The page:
The Death Aura

On Friday, February 15 2013, Dr James McGukin of Carolina Regional Heart Centre reported a very strange phenomenon. The team had successfully resuscitated a women who just moments before, was clinically dead. She had a Near Dear Experience with all the classic elements. However, on this occasion, the lights in the resuscitation room were dimmed and Dr McGukin noticed a strange radiance, a glow, around the woman’s face. So strange was it that he turned to his colleagues to confirm that they could see it too – and they could. All six healthcare professionals were witness to the phenomenon.


Some interesting questions arise about Dr McGukin’s observation:


1. How common is it for someone to glow after resuscitation?


2. Could the normally bright lights in resuscitation areas prevent these glows being seen?


3. Is the glow only present on people who have an NDE?


4. Has anyone seen it before and not reported it for fear of ridicule?


It’s worth noting here that many scientists don’t just reject NDE and related matters; they pour scathing ridicule over it. Others don’t even accept that the mind exists at all, let alone in its own right, separate from the body. If point No. 4 above is the case, and you feared ridicule from your peers then feel free to contact me in complete confidence at johncorder@live.co.uk. I’d be very pleased to hear your story and I wouldn’t use it further without your express permission.


For there to be radiation in the human visible range (i.e. light), or radiation in any range for that matter, there has to be a quantum effect producing photons (the particles that make light and all radiation). In this case, what’s being created is a sustained and structured area of luminescence. Perhaps there really is some simple explanation. However, if there isn’t, I sincerely hope the scientific community puts its hands up and says sorry guys, no idea what could have caused this.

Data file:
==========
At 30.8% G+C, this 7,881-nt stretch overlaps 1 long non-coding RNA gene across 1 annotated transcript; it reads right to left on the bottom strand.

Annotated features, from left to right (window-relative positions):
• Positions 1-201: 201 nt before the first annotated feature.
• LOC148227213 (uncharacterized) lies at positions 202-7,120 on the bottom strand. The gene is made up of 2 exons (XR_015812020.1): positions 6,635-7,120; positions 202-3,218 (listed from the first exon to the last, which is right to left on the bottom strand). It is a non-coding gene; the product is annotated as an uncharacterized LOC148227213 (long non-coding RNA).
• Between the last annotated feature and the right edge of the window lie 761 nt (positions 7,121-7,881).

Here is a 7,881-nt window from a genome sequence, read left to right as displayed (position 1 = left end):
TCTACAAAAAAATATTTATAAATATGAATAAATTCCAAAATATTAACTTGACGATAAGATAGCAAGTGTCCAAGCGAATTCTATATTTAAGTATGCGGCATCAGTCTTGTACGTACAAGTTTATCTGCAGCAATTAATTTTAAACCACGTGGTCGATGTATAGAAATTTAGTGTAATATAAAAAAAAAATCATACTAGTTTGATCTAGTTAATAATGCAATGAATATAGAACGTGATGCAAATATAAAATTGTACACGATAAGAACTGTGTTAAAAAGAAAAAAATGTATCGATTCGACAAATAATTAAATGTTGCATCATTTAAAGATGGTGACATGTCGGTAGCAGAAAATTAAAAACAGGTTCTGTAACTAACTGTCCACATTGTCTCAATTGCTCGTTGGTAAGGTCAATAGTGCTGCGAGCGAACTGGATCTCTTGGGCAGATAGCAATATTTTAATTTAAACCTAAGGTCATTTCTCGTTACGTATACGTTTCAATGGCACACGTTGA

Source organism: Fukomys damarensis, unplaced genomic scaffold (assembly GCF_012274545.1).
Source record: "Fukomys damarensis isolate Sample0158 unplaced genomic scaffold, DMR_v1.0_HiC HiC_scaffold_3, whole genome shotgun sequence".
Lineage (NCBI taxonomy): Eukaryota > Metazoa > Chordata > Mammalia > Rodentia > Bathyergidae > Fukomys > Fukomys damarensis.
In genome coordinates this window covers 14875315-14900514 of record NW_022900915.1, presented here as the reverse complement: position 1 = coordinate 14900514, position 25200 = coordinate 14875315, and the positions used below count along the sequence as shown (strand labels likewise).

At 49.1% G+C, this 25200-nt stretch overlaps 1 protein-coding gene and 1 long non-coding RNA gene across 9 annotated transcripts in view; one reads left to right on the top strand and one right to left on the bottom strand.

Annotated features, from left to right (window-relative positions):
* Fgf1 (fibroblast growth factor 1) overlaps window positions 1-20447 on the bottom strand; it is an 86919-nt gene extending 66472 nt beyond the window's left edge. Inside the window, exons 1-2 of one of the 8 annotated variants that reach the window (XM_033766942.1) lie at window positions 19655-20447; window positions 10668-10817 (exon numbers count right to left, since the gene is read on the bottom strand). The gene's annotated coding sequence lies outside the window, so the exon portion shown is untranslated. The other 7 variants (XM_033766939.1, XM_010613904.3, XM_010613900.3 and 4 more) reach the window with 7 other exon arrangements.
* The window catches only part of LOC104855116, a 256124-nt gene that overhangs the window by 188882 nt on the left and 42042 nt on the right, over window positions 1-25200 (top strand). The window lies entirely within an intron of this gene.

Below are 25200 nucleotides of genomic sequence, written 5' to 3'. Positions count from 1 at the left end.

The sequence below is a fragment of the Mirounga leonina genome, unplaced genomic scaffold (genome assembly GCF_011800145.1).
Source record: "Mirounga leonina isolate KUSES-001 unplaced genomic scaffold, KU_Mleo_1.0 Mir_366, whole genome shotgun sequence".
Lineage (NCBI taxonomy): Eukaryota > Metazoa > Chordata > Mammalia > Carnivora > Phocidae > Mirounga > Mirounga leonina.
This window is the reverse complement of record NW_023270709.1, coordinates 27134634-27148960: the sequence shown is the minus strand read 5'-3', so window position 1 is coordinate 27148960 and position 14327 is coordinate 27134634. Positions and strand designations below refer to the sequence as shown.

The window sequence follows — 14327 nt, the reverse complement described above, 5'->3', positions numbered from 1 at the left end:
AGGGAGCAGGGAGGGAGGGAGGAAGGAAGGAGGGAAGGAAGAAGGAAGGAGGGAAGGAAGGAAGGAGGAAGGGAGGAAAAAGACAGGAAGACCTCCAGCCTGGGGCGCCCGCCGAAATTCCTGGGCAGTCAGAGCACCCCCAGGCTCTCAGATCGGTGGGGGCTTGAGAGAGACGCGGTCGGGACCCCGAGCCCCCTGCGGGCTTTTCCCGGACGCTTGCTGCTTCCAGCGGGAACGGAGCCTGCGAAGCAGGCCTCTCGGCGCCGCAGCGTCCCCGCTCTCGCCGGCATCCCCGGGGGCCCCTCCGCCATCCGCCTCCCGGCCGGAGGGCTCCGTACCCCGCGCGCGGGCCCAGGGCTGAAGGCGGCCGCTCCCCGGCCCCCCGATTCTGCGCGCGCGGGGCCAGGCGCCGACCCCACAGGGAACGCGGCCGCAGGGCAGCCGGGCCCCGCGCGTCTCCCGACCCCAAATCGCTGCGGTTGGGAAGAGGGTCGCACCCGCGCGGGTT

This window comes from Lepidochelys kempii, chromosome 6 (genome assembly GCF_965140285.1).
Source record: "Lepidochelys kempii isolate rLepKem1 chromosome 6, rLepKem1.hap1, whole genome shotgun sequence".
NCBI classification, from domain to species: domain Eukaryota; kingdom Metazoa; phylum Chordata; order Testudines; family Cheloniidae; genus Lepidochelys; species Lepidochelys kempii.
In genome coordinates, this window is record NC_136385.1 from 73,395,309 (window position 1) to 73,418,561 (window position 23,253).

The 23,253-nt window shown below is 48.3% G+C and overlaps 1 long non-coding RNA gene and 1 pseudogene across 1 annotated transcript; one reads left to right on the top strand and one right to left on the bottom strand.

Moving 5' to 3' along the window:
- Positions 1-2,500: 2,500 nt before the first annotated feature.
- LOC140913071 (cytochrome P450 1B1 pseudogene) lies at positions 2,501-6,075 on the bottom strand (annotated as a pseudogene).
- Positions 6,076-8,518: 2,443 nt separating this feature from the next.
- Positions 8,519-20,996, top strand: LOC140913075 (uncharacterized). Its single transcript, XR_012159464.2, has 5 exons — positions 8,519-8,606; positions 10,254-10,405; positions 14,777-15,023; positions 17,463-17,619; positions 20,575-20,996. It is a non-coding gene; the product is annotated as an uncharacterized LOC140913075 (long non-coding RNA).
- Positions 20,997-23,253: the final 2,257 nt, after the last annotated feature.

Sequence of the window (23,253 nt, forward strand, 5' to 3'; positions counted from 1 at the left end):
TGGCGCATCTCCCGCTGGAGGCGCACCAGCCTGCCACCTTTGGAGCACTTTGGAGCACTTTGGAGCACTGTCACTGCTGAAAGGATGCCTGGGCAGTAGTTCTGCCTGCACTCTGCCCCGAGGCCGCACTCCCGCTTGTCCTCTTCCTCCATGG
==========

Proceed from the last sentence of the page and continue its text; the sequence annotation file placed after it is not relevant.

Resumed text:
For many scientists, when someone makes claims about a new phenomenon for which there’s currently no scientific explanation they feel threatened and insecure. They take the attitude that it can’t possibly be true and dismiss it as impossible, absurd even. There are scientists though who dare not risk even mentioning certain subjects for fear of exclusion from the tight-knit circles they need to be a part of to continue their work. Most reasonably minded people would surely argue that when confronted by a new phenomenon that can’t be explained, then wait. Give science the chance to progress to the point that an explanation emerges. Don’t just pretend the phenomenon doesn’t exist.


But I have great faith in the physics community. Weird is after all part of their daily lives. Celebrated quantum physicist John Wheeler once said: “If you haven’t found something strange during the day, then it hasn’t been much of a day.”


You can see the article at

http://www.hpe.com/news/local/x670453244/Cardiologist-discusses-near-death-experiences